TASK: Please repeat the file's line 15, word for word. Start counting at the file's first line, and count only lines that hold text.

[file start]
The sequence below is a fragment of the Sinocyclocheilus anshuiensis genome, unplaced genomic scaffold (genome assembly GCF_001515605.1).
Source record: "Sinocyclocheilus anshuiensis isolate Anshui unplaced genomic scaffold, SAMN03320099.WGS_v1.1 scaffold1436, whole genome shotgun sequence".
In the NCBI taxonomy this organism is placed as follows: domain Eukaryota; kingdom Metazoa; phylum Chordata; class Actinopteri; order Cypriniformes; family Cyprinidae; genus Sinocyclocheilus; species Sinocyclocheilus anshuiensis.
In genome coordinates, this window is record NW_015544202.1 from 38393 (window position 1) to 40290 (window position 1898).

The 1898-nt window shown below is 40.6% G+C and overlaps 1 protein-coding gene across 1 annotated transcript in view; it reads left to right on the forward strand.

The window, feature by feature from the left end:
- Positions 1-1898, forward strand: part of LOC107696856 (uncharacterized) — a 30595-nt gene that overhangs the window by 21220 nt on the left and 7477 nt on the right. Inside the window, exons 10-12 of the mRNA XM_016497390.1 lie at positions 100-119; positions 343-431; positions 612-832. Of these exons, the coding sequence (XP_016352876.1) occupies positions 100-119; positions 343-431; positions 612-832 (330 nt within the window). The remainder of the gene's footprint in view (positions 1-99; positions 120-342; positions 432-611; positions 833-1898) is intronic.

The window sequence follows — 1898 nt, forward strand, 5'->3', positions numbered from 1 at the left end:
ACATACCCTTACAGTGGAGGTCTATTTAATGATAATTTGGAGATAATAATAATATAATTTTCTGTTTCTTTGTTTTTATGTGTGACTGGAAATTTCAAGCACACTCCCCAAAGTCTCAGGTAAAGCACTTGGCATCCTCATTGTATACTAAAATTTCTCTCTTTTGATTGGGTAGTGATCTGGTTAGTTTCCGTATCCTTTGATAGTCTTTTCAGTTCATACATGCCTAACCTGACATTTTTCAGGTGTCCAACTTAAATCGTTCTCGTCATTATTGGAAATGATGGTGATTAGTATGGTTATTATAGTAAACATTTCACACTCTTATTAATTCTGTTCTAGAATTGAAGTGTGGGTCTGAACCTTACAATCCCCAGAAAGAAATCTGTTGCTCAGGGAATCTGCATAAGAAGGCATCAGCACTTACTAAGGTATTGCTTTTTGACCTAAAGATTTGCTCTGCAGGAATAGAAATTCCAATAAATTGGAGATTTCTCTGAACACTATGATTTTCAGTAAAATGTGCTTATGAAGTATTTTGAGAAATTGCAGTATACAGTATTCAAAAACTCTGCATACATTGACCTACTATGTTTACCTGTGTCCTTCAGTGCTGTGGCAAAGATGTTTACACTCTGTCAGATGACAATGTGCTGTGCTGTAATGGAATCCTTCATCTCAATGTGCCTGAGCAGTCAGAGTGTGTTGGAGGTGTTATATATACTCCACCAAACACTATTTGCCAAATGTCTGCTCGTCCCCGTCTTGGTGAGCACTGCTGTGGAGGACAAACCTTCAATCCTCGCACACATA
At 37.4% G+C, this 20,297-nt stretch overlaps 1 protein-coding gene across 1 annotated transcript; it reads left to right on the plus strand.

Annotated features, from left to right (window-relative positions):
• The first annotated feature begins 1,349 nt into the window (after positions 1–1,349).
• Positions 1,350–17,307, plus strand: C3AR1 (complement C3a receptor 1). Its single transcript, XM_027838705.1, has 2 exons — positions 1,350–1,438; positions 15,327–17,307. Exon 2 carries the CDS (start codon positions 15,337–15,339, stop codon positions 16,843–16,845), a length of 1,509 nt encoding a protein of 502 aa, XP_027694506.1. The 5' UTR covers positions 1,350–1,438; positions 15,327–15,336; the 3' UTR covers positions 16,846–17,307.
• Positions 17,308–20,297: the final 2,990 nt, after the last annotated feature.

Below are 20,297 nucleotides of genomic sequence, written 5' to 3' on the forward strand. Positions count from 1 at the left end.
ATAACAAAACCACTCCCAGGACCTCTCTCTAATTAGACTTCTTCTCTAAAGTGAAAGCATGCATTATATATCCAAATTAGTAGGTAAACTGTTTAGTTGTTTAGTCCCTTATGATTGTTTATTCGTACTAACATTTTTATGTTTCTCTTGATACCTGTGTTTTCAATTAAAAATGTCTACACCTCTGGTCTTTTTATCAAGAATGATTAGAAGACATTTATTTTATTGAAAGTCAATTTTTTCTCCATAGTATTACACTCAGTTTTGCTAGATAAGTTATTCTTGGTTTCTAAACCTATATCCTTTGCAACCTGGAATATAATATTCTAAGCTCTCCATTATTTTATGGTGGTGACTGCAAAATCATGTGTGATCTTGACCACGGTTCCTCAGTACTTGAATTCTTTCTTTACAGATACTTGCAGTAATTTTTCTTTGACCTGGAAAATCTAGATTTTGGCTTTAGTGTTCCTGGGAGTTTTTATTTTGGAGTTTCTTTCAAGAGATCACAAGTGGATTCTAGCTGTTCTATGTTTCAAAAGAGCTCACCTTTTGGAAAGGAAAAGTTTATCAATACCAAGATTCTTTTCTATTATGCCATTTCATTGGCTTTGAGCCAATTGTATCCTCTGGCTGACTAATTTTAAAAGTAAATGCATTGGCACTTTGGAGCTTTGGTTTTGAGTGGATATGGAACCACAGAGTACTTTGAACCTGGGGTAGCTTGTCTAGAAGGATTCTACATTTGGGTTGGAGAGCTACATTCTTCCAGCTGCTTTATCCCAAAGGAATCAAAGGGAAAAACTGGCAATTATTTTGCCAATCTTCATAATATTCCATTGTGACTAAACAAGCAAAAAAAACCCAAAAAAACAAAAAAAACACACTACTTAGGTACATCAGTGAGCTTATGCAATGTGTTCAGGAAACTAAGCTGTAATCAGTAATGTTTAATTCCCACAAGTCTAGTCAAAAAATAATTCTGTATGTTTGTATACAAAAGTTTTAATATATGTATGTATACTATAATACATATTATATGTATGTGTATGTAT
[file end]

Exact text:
Below are 20,297 nucleotides of genomic sequence, written 5' to 3' on the forward strand. Positions count from 1 at the left end.